National Geographic : 2003 Sep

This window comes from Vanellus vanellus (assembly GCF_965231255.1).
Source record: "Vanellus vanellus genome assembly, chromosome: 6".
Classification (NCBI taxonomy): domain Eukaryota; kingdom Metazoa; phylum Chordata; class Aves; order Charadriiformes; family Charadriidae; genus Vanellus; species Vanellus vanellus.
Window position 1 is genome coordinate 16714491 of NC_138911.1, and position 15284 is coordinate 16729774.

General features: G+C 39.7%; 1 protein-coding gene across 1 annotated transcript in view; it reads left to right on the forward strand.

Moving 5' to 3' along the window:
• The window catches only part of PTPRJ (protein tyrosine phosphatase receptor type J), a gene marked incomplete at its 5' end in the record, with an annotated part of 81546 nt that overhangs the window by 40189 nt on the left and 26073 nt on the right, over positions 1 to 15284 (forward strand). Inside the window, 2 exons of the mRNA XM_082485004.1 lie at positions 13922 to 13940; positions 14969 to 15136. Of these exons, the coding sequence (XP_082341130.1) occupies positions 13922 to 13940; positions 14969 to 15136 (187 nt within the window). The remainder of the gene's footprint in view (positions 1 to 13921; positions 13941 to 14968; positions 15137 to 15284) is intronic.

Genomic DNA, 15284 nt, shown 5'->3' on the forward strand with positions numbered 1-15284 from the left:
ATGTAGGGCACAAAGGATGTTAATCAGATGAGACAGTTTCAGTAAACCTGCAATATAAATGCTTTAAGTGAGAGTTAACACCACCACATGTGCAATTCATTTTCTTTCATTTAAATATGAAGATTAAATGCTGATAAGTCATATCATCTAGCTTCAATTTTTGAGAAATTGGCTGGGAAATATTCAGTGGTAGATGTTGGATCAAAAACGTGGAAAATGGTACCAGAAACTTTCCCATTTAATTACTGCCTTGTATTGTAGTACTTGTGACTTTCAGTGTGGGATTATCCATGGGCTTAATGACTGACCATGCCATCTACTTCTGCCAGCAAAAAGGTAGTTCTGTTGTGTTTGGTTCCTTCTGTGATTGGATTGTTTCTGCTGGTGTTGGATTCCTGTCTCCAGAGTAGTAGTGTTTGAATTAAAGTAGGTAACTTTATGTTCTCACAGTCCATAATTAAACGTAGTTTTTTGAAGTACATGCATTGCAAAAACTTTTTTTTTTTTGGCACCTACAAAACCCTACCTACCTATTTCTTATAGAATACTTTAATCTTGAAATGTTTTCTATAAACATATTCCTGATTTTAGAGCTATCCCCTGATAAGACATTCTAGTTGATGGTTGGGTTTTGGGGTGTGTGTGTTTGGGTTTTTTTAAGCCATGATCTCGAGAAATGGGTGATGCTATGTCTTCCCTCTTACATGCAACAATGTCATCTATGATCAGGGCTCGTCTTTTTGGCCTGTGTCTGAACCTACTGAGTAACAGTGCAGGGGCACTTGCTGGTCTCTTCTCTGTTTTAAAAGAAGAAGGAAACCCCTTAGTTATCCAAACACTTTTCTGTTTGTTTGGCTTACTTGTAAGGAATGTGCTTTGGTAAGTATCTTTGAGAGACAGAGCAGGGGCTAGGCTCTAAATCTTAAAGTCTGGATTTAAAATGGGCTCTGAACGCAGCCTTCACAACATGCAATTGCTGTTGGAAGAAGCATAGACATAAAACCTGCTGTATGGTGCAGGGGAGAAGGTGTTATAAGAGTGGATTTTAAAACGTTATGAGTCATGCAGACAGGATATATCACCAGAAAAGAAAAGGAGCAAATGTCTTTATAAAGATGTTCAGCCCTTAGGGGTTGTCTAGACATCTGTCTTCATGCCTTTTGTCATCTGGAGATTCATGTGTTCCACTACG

Sometimes I imagine early America as a sort of lost paradise: a place of boundless forest and riverscape, where farms carved from the wild had room for both wolf and lamb, and men lived in peace with nature-and each other. Things may never have been that good. Yet I've found an echo of my peaceable kingdom in a small piece of Port land, Oregon. It starts on a steep ridge crowned with the coun try's biggest, wildest urban forest; cascades down hillsides of storybook houses and gardens; then hits the Willamette River waterfront, where men and women still sweat the big stuff, wrestling masses of steel, lumber, and grain. It's all with in a ten-minute walk, just off center city. This rich urban ecosystem happened partly by accident. When William Clark (of Lewis and Clark) canoed by in 1806, old-growth trees were plentiful, but within a few years of Port land's start in 1845 so many were gone the place was nicknamed Stumptown. On the heights, up Balch Creek Canyon, some old growth escaped-and when devel opers subdivided nearby denuded slopes in the early 1900s, hoping to build houses, landslides ruined their plans. Oregon's mild, rainy climate did the rest, returning hills to woods. Soon Portland cultivated a new nick name-City of Roses. Today Forest Park, with more than 5,000 acres of trees, 112 species of birds, and 62 species of mammals, dominates zip code 97210.